To understand how life can be transported through space in a natural way, an international team of scientists launched a search among terrestrial chemolithotrophs. This term refers to microorganisms that can feed on minerals, extracting energy from them. For example, Leptospirillum ferrooxidans and Acidithiobacillus ferrooxidans, which can oxidize meteoric iron.
But scientists were looking for a special specimen, an active thermoacidophilus that can survive in high temperatures and low pH levels, in order to survive the journey through space and the passage through the atmosphere of the planets. The search led to a microbe called Metallosphaera sedula, whose metabolism is based on the processing of metals. For food, he was given samples of meteorite NWA 1172, a 120-kilogram rock from space found in 2000.
Microbes were planted on fragments of this multimetallic meteorite, which were previously sterilized for the purity of the experiment. In parallel, another group of microbes was fed with crushed copper-iron-sulfur mineral chalcopyrite. Scientists have studied the metal ions formed by the activity of microbes in order to understand how suitable such "food" is for them.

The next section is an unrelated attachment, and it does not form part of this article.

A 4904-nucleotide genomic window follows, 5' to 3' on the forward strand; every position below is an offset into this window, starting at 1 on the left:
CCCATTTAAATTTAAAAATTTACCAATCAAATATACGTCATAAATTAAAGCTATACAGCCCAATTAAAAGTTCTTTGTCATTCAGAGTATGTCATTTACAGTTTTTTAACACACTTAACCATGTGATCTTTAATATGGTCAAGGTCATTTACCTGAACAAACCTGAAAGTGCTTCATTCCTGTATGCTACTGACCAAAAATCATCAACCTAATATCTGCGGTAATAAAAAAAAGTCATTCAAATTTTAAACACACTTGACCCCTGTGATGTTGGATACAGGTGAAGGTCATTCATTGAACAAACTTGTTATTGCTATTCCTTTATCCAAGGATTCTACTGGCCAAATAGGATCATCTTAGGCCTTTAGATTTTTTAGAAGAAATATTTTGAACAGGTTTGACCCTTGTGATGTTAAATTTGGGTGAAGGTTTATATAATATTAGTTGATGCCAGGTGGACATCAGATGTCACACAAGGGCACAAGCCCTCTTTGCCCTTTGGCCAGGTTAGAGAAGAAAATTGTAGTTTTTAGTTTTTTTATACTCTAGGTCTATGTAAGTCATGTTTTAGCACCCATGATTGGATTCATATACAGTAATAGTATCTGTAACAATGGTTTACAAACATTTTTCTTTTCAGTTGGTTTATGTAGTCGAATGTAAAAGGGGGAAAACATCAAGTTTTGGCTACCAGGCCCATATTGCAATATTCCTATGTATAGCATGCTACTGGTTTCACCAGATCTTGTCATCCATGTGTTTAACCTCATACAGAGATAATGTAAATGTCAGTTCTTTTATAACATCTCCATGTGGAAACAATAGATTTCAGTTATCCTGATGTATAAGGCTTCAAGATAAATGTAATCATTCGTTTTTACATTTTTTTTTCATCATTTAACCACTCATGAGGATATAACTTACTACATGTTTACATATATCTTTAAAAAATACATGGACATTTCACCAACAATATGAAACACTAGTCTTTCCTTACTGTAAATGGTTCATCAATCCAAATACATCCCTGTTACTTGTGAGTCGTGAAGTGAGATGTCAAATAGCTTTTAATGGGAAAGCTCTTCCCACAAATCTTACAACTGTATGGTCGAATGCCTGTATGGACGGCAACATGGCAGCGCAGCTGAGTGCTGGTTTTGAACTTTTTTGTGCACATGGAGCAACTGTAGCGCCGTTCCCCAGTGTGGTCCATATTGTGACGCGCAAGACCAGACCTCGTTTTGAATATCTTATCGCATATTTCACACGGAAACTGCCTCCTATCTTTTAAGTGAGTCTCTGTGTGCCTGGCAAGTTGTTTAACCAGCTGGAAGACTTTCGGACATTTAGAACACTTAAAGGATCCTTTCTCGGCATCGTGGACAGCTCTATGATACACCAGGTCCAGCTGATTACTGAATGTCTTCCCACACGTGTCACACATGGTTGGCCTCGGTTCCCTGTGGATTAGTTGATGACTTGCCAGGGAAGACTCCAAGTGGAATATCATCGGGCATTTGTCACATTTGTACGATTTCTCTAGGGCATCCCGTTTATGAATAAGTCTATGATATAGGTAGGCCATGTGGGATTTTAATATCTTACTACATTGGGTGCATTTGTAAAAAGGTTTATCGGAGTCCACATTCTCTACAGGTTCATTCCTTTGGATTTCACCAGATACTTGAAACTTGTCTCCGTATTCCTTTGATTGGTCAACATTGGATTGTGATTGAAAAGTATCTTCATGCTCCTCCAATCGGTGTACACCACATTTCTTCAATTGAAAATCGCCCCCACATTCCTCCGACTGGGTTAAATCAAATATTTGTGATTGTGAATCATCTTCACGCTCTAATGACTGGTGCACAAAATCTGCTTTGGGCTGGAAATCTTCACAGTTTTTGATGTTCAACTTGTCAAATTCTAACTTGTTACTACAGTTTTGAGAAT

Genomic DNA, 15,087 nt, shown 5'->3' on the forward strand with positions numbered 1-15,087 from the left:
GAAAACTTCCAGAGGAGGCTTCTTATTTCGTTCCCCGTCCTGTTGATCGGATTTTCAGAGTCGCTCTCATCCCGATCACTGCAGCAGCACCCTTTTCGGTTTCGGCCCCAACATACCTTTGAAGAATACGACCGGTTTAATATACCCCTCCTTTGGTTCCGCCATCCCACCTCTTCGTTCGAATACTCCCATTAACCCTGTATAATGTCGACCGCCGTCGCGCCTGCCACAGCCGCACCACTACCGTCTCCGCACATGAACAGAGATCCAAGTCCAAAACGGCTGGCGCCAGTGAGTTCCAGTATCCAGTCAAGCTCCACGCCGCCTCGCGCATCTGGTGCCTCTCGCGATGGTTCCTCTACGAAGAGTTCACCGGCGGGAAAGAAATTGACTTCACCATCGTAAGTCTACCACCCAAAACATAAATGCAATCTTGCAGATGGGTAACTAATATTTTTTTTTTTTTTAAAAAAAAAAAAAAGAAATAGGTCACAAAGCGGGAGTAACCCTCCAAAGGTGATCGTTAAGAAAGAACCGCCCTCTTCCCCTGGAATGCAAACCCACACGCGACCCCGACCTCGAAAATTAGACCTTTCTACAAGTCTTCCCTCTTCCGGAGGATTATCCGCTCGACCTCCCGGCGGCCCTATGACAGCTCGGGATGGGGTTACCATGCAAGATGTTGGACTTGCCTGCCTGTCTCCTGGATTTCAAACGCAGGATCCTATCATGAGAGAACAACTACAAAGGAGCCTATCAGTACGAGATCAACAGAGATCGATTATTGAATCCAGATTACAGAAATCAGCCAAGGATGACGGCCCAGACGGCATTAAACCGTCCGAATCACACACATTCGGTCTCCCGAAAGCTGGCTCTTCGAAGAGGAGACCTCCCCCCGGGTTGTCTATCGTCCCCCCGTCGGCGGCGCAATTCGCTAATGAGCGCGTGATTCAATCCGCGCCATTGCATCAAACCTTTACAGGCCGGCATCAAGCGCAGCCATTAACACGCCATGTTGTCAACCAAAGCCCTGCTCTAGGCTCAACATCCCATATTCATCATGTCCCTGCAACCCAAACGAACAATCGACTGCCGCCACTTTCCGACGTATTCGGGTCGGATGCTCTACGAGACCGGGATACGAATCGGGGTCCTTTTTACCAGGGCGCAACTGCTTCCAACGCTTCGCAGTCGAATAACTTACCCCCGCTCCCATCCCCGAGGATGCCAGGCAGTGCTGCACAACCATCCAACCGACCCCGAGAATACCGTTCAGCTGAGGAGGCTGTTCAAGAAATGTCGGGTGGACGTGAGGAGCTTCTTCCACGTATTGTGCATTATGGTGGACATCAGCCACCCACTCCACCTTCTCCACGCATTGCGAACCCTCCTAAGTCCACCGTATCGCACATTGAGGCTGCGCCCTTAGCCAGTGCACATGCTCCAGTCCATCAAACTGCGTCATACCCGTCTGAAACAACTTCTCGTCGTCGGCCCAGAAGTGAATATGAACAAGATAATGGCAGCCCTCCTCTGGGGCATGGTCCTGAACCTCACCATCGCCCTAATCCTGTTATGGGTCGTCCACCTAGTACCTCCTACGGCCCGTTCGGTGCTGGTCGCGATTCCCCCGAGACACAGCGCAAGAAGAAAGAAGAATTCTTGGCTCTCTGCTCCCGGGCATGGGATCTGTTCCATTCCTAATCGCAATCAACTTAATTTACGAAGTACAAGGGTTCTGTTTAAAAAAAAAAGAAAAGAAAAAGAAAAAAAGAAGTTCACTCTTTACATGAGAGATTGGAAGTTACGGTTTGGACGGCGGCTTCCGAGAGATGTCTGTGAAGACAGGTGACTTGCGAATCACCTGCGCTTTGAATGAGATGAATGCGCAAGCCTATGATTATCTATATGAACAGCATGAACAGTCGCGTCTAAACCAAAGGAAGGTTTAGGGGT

In all experiments, the growth of the population of microbes on the meteorite significantly exceeded the indicators of the group that ate terrestrial minerals. M. Sedula felt great and actively penetrated deep into the porous structure of the meteorite. And this is a direct indication that microbes can survive while traveling through space, because they have the main thing - food.